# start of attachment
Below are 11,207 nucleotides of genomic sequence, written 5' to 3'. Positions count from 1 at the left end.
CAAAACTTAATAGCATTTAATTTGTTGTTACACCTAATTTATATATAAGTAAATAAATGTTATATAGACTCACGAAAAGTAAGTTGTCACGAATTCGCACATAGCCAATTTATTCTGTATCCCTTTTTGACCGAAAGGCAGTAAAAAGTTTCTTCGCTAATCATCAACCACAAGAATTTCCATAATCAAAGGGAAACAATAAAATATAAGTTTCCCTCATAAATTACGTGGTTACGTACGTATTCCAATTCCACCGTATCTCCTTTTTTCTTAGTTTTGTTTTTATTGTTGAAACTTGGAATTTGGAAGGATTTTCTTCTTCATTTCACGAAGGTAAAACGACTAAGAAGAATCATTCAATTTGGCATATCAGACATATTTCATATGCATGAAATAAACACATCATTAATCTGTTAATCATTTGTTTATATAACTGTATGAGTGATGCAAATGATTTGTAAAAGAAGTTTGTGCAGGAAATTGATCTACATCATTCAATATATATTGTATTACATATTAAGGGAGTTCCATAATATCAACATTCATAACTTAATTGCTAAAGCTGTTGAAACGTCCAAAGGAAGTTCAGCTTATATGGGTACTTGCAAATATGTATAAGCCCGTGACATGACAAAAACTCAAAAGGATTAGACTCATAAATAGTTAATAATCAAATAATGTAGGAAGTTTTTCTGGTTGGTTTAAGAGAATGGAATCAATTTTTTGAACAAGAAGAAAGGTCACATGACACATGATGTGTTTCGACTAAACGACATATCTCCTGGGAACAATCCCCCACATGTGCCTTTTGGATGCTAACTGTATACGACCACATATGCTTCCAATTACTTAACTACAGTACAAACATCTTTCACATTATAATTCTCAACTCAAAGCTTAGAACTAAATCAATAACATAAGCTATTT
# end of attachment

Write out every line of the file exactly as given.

Below are 11,207 nucleotides of genomic sequence, written 5' to 3'. Positions count from 1 at the left end.
CAAAACTTAATAGCATTTAATTTGTTGTTACACCTAATTTATATATAAGTAAATAAATGTTATATAGACTCACGAAAAGTAAGTTGTCACGAATTCGCACATAGCCAATTTATTCTGTATCCCTTTTTGACCGAAAGGCAGTAAAAAGTTTCTTCGCTAATCATCAACCACAAGAATTTCCATAATCAAAGGGAAACAATAAAATATAAGTTTCCCTCATAAATTACGTGGTTACGTACGTATTCCAATTCCACCGTATCTCCTTTTTTCTTAGTTTTGTTTTTATTGTTGAAACTTGGAATTTGGAAGGATTTTCTTCTTCATTTCACGAAGGTAAAACGACTAAGAAGAATCATTCAATTTGGCATATCAGACATATTTCATATGCATGAAATAAACACATCATTAATCTGTTAATCATTTGTTTATATAACTGTATGAGTGATGCAAATGATTTGTAAAAGAAGTTTGTGCAGGAAATTGATCTACATCATTCAATATATATTGTATTACATATTAAGGGAGTTCCATAATATCAACATTCATAACTTAATTGCTAAAGCTGTTGAAACGTCCAAAGGAAGTTCAGCTTATATGGGTACTTGCAAATATGTATAAGCCCGTGACATGACAAAAACTCAAAAGGATTAGACTCATAAATAGTTAATAATCAAATAATGTAGGAAGTTTTTCTGGTTGGTTTAAGAGAATGGAATCAATTTTTTGAACAAGAAGAAAGGTCACATGACACATGATGTGTTTCGACTAAACGACATATCTCCTGGGAACAATCCCCCACATGTGCCTTTTGGATGCTAACTGTATACGACCACATATGCTTCCAATTACTTAACTACAGTACAAACATCTTTCACATTATAATTCTCAACTCAAAGCTTAGAACTAAATCAATAACATAAGCTATTT